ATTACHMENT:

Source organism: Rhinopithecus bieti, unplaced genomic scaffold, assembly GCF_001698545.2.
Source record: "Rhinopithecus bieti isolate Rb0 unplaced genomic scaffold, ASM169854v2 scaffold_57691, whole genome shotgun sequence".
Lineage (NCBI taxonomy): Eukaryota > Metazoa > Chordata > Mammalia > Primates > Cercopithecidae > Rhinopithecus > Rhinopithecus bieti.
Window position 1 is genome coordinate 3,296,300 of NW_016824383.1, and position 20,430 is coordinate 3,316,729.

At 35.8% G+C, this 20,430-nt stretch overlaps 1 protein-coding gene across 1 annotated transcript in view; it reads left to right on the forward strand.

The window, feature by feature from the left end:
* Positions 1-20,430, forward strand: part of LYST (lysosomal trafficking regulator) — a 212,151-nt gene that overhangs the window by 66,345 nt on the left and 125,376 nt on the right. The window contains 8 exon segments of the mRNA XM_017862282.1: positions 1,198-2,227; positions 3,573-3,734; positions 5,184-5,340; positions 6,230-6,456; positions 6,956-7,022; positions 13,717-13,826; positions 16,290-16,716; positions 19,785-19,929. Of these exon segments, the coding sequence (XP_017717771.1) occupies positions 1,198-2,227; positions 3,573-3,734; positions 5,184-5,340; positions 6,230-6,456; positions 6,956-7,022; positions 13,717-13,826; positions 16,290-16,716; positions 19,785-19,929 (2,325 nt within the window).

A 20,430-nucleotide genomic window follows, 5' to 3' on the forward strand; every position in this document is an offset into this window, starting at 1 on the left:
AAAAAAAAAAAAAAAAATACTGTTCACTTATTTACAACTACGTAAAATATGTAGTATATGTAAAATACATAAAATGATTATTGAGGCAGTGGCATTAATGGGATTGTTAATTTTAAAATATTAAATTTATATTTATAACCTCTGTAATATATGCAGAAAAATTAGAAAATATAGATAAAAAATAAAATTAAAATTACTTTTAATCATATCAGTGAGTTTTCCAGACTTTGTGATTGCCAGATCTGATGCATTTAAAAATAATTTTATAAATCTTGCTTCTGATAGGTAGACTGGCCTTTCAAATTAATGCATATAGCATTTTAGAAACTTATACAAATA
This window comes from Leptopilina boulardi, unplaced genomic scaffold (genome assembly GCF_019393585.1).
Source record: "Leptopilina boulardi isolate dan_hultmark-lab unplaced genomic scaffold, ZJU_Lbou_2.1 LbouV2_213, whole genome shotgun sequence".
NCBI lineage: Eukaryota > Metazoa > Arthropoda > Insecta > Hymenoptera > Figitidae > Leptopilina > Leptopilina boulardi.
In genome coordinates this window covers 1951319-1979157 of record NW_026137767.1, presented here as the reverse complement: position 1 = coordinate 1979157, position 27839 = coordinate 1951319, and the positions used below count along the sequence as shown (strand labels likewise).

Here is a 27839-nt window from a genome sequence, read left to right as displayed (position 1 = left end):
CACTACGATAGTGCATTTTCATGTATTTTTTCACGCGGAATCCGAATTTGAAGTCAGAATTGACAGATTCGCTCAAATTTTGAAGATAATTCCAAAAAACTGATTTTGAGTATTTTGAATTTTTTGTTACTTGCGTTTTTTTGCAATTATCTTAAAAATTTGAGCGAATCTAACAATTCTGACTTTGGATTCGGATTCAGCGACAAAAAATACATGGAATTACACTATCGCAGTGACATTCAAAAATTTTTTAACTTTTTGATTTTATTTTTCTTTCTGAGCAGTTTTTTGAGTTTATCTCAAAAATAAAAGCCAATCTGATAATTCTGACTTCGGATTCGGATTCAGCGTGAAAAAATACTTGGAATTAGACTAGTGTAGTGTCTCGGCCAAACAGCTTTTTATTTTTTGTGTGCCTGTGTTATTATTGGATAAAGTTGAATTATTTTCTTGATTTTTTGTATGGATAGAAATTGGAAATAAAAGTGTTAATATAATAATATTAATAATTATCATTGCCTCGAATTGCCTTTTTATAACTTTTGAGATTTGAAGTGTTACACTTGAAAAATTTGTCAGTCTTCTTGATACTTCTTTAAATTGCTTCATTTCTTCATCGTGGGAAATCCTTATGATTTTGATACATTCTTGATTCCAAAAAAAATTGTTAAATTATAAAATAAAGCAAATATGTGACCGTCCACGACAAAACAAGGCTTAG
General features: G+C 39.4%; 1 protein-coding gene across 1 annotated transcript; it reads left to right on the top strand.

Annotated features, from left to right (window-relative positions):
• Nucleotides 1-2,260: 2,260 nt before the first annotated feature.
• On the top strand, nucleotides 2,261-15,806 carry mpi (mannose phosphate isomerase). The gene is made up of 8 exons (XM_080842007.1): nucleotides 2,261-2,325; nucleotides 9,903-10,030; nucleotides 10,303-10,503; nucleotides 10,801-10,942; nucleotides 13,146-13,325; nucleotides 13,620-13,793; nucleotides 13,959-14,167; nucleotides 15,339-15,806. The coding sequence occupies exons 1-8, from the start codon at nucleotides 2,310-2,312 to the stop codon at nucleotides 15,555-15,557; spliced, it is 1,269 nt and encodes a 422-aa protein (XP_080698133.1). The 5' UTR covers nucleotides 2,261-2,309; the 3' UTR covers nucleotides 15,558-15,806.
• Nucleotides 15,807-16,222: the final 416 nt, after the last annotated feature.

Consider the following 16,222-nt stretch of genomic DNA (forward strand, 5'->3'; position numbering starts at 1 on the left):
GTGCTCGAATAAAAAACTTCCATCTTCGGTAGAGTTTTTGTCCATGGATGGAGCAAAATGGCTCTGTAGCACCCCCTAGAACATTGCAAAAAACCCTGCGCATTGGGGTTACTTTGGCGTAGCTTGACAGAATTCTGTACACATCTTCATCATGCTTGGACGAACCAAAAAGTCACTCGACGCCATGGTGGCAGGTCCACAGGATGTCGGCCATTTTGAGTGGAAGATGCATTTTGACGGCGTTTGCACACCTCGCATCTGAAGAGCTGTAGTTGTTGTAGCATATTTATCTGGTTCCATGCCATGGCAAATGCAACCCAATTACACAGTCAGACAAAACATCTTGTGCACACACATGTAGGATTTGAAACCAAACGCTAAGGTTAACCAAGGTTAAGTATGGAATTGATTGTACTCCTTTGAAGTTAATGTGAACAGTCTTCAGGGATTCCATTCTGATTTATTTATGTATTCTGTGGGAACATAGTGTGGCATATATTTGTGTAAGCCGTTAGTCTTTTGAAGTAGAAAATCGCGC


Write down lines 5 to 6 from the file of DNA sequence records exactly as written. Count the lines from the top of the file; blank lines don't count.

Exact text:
At 35.8% G+C, this 20,430-nt stretch overlaps 1 protein-coding gene across 1 annotated transcript in view; it reads left to right on the forward strand.

The window, feature by feature from the left end: